N2 - Objectives: To assess a novel method of automatic fluorosis detection and classification from white light and fluorescent images. Methods: Dental images from 1,729 children living in two fluoridates and two non-fluoridated UK cities were utilised. A novel detection and classification algorithm was applied to each image and TF scores were obtained using thresholding criteria. These were compared to clinical reference standard images. Comparisons between reference and automated assessments were undertaken to record correct and incorrect classifications and the ability of the system to separate the fluoridated and non-fluoridated populations. Results: The automated system performed well and was able to differentiate the two populations (P < 0.0001) to the same degree as the reference standard. When using the highest score from the clinical assessment the agreement between automated and clinical assessments was 0.56 (Kappa SE = 0.0160, p < 0.0001). Conclusions: Assessment of dental fluorosis is typically undertaken by clinical examiners in epidemiological studies. The training and calibration of such examiners is complex and time consuming and the assessments are subject to bias – frequently because of the examiner's awareness of the water fluoridation status of subjects. The use of remote scoring using photographs has been advocated but still requires trained examiners. This study has shown that image-processing methodologies applied to white light and fluorescent images could automatically score fluorosis and statistically separate fluoridated and non-fluoridated areas. The system requires further refinement to manage confounding factors such as the presence of non-fluoride opacities and tooth stain.

AB - Objectives: To assess a novel method of automatic fluorosis detection and classification from white light and fluorescent images. Methods: Dental images from 1,729 children living in two fluoridates and two non-fluoridated UK cities were utilised. A novel detection and classification algorithm was applied to each image and TF scores were obtained using thresholding criteria. These were compared to clinical reference standard images. Comparisons between reference and automated assessments were undertaken to record correct and incorrect classifications and the ability of the system to separate the fluoridated and non-fluoridated populations. Results: The automated system performed well and was able to differentiate the two populations (P < 0.0001) to the same degree as the reference standard. When using the highest score from the clinical assessment the agreement between automated and clinical assessments was 0.56 (Kappa SE = 0.0160, p < 0.0001). Conclusions: Assessment of dental fluorosis is typically undertaken by clinical examiners in epidemiological studies. The training and calibration of such examiners is complex and time consuming and the assessments are subject to bias – frequently because of the examiner's awareness of the water fluoridation status of subjects. The use of remote scoring using photographs has been advocated but still requires trained examiners. This study has shown that image-processing methodologies applied to white light and fluorescent images could automatically score fluorosis and statistically separate fluoridated and non-fluoridated areas. The system requires further refinement to manage confounding factors such as the presence of non-fluoride opacities and tooth stain.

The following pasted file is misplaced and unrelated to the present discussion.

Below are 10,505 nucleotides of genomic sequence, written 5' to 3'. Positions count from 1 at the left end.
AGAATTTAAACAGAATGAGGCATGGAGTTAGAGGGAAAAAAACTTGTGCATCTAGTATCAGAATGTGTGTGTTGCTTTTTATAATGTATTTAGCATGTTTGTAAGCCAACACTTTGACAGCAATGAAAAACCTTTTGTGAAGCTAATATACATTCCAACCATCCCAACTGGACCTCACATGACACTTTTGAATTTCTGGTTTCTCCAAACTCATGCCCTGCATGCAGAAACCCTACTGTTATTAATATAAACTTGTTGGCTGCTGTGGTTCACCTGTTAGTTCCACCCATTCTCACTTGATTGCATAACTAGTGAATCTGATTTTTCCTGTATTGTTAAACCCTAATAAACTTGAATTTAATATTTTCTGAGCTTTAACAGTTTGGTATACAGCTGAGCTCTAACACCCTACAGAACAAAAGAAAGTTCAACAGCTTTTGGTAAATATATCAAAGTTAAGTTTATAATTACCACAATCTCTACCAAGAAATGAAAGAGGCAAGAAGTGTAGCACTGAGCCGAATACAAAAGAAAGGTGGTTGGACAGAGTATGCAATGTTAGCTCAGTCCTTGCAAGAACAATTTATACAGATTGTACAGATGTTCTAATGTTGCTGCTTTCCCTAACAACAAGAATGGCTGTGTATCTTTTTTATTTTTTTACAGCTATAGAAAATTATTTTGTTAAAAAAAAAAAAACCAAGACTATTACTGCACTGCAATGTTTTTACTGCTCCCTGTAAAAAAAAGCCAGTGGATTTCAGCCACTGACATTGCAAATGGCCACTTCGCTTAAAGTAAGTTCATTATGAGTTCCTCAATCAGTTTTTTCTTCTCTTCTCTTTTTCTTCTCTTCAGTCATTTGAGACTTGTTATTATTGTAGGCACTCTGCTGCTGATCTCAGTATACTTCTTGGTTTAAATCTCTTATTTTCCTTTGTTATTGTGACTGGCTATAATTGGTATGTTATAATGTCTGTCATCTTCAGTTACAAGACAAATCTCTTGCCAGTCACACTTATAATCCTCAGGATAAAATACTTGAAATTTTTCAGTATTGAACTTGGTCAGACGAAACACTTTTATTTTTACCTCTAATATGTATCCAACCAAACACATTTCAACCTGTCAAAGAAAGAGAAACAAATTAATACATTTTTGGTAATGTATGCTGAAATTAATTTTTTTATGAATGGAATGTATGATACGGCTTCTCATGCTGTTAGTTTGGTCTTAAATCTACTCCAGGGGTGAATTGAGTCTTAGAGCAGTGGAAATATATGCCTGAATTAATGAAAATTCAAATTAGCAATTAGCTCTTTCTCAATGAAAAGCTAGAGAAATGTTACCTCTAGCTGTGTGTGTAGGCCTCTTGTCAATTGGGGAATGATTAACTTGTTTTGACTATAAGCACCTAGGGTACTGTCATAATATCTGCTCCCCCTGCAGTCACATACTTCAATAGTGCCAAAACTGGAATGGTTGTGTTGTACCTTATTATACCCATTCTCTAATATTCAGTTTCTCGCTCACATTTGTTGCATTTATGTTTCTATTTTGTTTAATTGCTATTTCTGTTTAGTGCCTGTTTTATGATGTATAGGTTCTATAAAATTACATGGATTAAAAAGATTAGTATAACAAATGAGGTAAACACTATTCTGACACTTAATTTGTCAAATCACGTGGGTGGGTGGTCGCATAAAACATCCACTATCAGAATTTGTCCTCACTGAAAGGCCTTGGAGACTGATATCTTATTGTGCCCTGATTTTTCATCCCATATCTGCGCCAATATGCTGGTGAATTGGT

KW - Automation

KW - Detection

KW - Fluorosis

KW - TF index

UR - http://www.scopus.com/inward/record.url?scp=85047060220&partnerID=8YFLogxK

U2 - 10.1016/j.jdent.2018.04.021

DO - 10.1016/j.jdent.2018.04.021

M3 - Article

AN - SCOPUS:85047060220

VL - 74

SP - S34-S41

JO - Journal of Dentistry

JF - Journal of Dentistry

SN - 0300-5712

IS - S1

ER -